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Exquisite poems, the 4th in a moving series on the Torah.

Swimming in Moses' Well: Poems on Numbers by Yakov Azriel, Time Being Books, St. Louis, Missouri, 2011. 113 pages, $15.95.

Yakov Azriel was born in New York, in 1950, as Gerald Rosenkrantz. After receiving his B.A. in English literature, summa cum laude, at Brooklyn College, he moved to Israel in 1971, where he changed his name. There he received an M.A. as well as a doctorate in Judaica. Over 160 of his poems on Biblical and Jewish themes have been published in the U.S., the U.K, and Israel. Many have received prestigious awards. His previous books are Threads from a Coat of Many Colors: Poems on Genesis, In the Shadow of a Burning Bush: Poems on Exodus, and Beads for the Messiah's Bride: Poems on Leviticus.

Swimming in Moses' Well: Poems on Numbers is his fourth in a series of what will be five volumes of poem/inspired by the Torah--one for each of the Five Books of Moses.

On Azriel's dedication page he quotes from the Talmud, Sanhedrin 34a: "Just as a rock hit by a hammer yields many splinters and sparks, so may a Biblical verse yield many meanings." We learn in Numbers that because the Israelites had lost their faith and mast in G-d, they were condemned to wander in the wilderness. The epigraphs that precede each of Azriel's splendid, well-crafted, and accessible poems, starting with Chapter 1, Verse 1, and ending with the final verse in Numbers, are followed by the poet's contemporary view on faith and family.

In his poem, "This Room and the Next Room" (Numbers 17:13), Azriel introduces us to the Faith bird that flutters and flies throughout the rest of the volume. Like a birdwatcher with binoculars trying to catch sight of a bird flitting from tree to tree, sometimes you see it; other times you are utterly frustrated. So Azriel, in his poems, tries with all his heart to seek and hold on to faith. "I don't succeed in decoding her chirping," he says in one poem. In another, he can "almost hear the Faith bird's voice" and knows he is not alone. Sometimes the Faith bird comes to him; sometimes he wonders how the Faith bird can sing at all in "the now empty ghetto." I found every poem alluding to the Faith bird moving, and I suspect many others will, too, especially those who question or wrestle with their faith. Even Mother Teresa, in one of the letters found after her death, wrote of her own battle, to the surprise (and maybe relief) of many.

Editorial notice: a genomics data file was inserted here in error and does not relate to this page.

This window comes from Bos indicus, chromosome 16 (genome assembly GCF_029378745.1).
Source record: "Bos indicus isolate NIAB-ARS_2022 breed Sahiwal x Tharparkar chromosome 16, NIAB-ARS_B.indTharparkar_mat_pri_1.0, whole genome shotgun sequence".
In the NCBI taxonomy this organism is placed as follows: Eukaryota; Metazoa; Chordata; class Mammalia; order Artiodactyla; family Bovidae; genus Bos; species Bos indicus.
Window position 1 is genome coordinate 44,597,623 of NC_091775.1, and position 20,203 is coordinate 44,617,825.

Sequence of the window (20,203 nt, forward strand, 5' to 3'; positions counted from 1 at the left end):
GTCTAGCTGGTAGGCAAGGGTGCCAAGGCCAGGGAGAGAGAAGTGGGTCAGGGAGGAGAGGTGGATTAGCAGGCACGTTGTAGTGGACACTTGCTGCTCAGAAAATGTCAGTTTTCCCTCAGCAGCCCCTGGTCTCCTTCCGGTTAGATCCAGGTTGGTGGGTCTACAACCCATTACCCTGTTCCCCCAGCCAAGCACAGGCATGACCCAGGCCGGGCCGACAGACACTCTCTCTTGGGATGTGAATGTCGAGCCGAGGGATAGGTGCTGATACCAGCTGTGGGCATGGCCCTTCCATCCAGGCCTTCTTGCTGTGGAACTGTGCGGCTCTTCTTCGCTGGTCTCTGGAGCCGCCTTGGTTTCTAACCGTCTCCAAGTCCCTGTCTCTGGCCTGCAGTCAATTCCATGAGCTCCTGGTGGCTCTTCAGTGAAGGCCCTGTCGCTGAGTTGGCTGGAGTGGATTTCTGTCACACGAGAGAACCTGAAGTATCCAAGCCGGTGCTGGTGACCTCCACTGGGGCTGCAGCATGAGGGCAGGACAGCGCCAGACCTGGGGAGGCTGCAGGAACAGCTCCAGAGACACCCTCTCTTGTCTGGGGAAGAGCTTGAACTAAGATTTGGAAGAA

Azriel's work demonstrates his tender devotion, gratitude, and love for family, most often in joy, sometimes in pain. In the opening poem, "Family Haiku," (Numbers 1:1-2) he pictures a member of his family on a Jewish holiday in each season, allowing us to remember and shep naches with him. In "The Land of Israel," (Numbers 33:34) Azriel honors his country and his family with passion:
 "The Land--
 Sometimes--
 Is my mother,
 Dressed in a thick quilted night-robe,
 Shutting off the lights
 And closing my bedroom windows
 To lock out winter winds.
 "Good night,"
 She tells me softly, "Pleasant dreams."
 After kissing my forehead,
 She goes to her room
 And reads in her armchair
 Until she falls asleep."


'The Land" sometimes is his daughter to whom he brings "a cup of warm chocolate."

He sits "by her in the dark / reciting story after story ..." Or it is his wife, "Who in the quiet of the night/Stretches out her arms,/And whispers without words" to him. On their thirty-sixth wedding anniversary, he writes to her.
 "Should I lay my hand on a key
 That unlocks a garden's gate,
 May we open it together:
 And should I merit another dawn and another dusk,
 Another Shabbat and a whole stretch of weekdays,
 May we grow old together."


As a fellow poet, I can commiserate with Azriel, when he sarcastically complains in Viral Infection" (Numbers 5:4): "When did I acquire the virus? / Who or what infected me? ... The virus of writing poem//At times makes me feverish / When it lodges in the brain. // Or is it the heart?" How lucky we are that Azriel is afflicted with writing these admirable free verse poems, sonnets, and villanelles, some of which sound like songs. Listen to the meter and rhyme in this exquisite sonnet based on Numbers 6:25.
 "Revive My Failing, Ailing Sight"
 Lord of all worlds, to You I turn in fear
 Of watching once-bright days transform to night;
 For all my sins have blotted out Your light
 While dusk and dimness darken everywhere.
 Lord of all worlds, to You I turn in prayer
 That you revive my failing, ailing sight,
 And let me glimpse the fading, waning white
 Before my last few candles disappear."

 Lord of all worlds, I see my eyes grow blind
 Through deeds misdone; yet turn, yet turn to me
 In grace, as worlds are cradled in Your palm;
 For You have planted in my heart and mind
 The hope, when darkness ends, that I may see
 Your shining face--in the world to come.


Yakov Azriel opens his heart to the reader and shares the love and deep faith that dwells within him. (Oh, lest I forget, a bit of humor, too!) You do not have to be a poet to appreciate Swimming in Moses' Well: Poems on Numbers. If you are a person who enjoys family, faith, and thinking about thinking, this book is for you.

ADA JILL SCHNEIDER's most recent book is Behind the Pictures I Hang (Spinner 2007). My Somerset is forthcoming in 2012. Ada directs "The Pleasure of Poetry, "a program she founded at the Somerset Public Library in Massachusetts.
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Author:Schneider, Ada Jill
Publication:Midstream
Date:Mar 22, 2012
Words:959
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